“They took fifteen years of my life,” says Floyd Bledsoe of his wrongful imprisonment.
KANSAS CITY, KA – Attorneys for Oskaloosa native Floyd Bledsoe filed suit in federal court today against Jefferson County law enforcement officers and others who participated in a profoundly unfair investigation and trial that resulted in Mr. Bledsoe’s wrongful conviction for a crime committed by his late brother, Thomas Bledsoe.
In November 1999, fourteen-year-old Camille Arfmann was raped and brutally murdered. The actual perpetrator, Thomas Bledsoe, confessed to the crime; turned himself in; surrendered his gun, which had been used to shoot Camille; and led law enforcement officers to her body, which had been buried in a trash dump on the property where Tom lived with his parents. Floyd, who had nothing to do with the crime, had a clean record and a verified alibi, corroborated by a time-stamped receipt, phone records, and scores of witnesses. Despite the evidence of Tom’s guilt and Floyd’s innocence, a number of criminal justice players framed Floyd for the crime and railroaded him with a deeply flawed investigation and trial.
The lawsuit alleges that investigators coerced Tom into blaming his brother, improperly shaped Tom’s testimony to fit facts emerging from the investigation, and silenced Tom when he repeatedly tried to come clean. The lawsuit further alleges that law enforcement officers deliberately concealed and suppressed the evidence that would have proven Floyd’s innocence and Tom’s guilt, while fabricating additional evidence against Floyd to secure his wrongful conviction.
Bledsoe was freed from the maximum security section of Lansing Correctional Facility on Dec. 8, 2015 thanks to the work of Tricia Bushnell, Legal Director of the MIP, and her colleagues, as well as Alice Craig and others from the Paul E. Wilson Project for Innocence & Post-Conviction Remedies at the University of Kansas School of Law. In 2015, they obtained DNA testing that showed that Tom was a likely source for the sperm found in Camille’s body at the time of her death, while excluding Floyd. Shortly thereafter, Tom committed suicide, leaving behind a series of suicide notes confessing to the crime, explaining that he had tried to come clean many times, and blaming the “the Jefferson County police and Jim Vanderbilt” for overpowering him. Following the DNA test results and Tom’s suicide, a judge overturned Floyd’s conviction and set him free in December 2015.
“Floyd Bledsoe suffered in prison for fifteen years for a rape and murder he was entirely innocent of. Meanwhile, defendants spent those fifteen years fully aware of his innocence,” said his attorney Russell Ainsworth, of the Chicago-based firm of Loevy & Loevy Attorneys at Law. “Nothing can repair the damage they inflicted on Floyd, but this lawsuit will begin to hold them accountable for their misdeeds.”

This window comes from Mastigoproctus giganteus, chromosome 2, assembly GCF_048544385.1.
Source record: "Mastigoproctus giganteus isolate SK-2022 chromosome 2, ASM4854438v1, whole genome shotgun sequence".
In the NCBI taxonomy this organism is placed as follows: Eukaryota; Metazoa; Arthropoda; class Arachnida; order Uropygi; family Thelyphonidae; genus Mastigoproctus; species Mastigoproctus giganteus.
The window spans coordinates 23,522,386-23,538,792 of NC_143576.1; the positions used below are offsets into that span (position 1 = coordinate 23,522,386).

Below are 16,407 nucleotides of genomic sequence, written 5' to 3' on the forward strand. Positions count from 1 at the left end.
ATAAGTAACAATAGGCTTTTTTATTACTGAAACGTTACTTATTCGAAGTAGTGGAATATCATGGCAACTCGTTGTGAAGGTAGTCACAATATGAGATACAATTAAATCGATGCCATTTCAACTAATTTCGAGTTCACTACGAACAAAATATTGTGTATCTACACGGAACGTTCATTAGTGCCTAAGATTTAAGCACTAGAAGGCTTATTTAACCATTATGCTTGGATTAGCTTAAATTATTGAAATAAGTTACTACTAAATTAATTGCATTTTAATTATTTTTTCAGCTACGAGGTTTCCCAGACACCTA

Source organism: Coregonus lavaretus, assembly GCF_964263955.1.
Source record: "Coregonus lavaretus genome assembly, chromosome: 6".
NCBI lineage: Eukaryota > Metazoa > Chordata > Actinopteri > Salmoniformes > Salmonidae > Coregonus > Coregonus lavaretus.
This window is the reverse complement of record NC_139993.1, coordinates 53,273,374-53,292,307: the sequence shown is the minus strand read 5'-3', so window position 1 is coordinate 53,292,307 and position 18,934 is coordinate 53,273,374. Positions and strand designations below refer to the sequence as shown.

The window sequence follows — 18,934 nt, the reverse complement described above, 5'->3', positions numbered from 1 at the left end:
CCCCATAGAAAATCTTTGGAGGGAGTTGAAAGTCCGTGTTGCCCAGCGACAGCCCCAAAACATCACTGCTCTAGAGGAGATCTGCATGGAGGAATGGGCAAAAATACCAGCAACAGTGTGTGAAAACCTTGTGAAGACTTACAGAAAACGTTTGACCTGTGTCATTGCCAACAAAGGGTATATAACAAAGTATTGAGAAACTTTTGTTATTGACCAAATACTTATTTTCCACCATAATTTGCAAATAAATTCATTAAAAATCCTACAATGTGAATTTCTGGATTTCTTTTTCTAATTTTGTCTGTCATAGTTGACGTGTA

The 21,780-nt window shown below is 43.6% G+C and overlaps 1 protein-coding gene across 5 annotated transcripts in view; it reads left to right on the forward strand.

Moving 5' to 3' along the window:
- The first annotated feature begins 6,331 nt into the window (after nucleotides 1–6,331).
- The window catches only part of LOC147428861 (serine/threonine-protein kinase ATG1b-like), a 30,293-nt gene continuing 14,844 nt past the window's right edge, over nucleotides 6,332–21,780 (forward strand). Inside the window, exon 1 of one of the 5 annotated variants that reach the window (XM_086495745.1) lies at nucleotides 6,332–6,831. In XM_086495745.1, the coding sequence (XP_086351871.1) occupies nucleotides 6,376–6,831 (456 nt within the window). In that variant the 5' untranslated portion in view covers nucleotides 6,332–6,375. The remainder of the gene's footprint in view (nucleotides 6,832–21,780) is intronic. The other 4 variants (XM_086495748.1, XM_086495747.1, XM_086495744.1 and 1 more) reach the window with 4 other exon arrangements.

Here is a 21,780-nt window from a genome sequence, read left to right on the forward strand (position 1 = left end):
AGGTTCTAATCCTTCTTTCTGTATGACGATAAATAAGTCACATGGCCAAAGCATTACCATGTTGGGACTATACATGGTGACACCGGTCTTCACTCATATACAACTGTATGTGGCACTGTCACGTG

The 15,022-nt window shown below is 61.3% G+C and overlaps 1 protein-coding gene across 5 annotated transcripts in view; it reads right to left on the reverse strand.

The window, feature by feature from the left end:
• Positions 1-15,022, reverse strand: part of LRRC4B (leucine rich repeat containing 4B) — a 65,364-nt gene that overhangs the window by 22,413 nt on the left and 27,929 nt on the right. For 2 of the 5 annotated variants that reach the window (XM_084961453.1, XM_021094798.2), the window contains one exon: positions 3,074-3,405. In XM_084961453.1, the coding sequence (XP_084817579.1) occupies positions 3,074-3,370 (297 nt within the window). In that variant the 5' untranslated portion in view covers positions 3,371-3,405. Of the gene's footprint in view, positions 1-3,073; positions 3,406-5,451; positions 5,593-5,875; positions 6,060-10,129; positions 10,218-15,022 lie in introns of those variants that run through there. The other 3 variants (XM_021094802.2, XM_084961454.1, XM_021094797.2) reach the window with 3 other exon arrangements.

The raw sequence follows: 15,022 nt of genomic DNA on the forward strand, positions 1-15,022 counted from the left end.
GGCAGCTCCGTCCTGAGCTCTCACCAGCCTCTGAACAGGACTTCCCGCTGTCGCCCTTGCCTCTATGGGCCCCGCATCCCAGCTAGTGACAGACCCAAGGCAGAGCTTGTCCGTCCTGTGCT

Seven current or former law enforcement officers, a former prosecutor, and a defense attorney are named in today’s suit, including Randy Carreno, Troy Frost, Orin Turner, Robert Poppa, Roy Dunnaway, Jim Vanderbilt, George Johnson, Jim Woods, Terry Morgan, Michael Hayes, Jeffrey Herrig, in addition to other unnamed officers of the Jefferson County Police Department and Kansas Bureau of Investigation.
In addition to Mr. Ainsworth, Mr. Bledsoe is represented by attorneys Ruth Brown, Theresa Kleinhaus and Jon Loevy of Loevy & Loevy Attorneys at Law, one of the largest civil rights law firms in the country with offices in Chicago and Boulder. Loevy & Loevy has won more multi-million dollar jury verdicts than any other civil rights law firm in the entire country over the past decade.
The Midwest Innocence Project is a not-for-profit corporation dedicated to the investigation, litigation and exoneration of wrongfully convicted men and women in Missouri, Kansas, Arkansas, Iowa, and Nebraska. It was founded at the University of Missouri – Kansas City (UMKC) School of Law in 2000 as a 501(c)3 nonprofit corporation and operates today as an independent organization in partnership with the University of Missouri (Kansas City) and (Columbia) Schools of Law, the University of Kansas and local legal communities.
A copy of the suit, Floyd S. Bledsoe vs. Jefferson County, KA, et al., No. 2:16-cv-02296, is available here.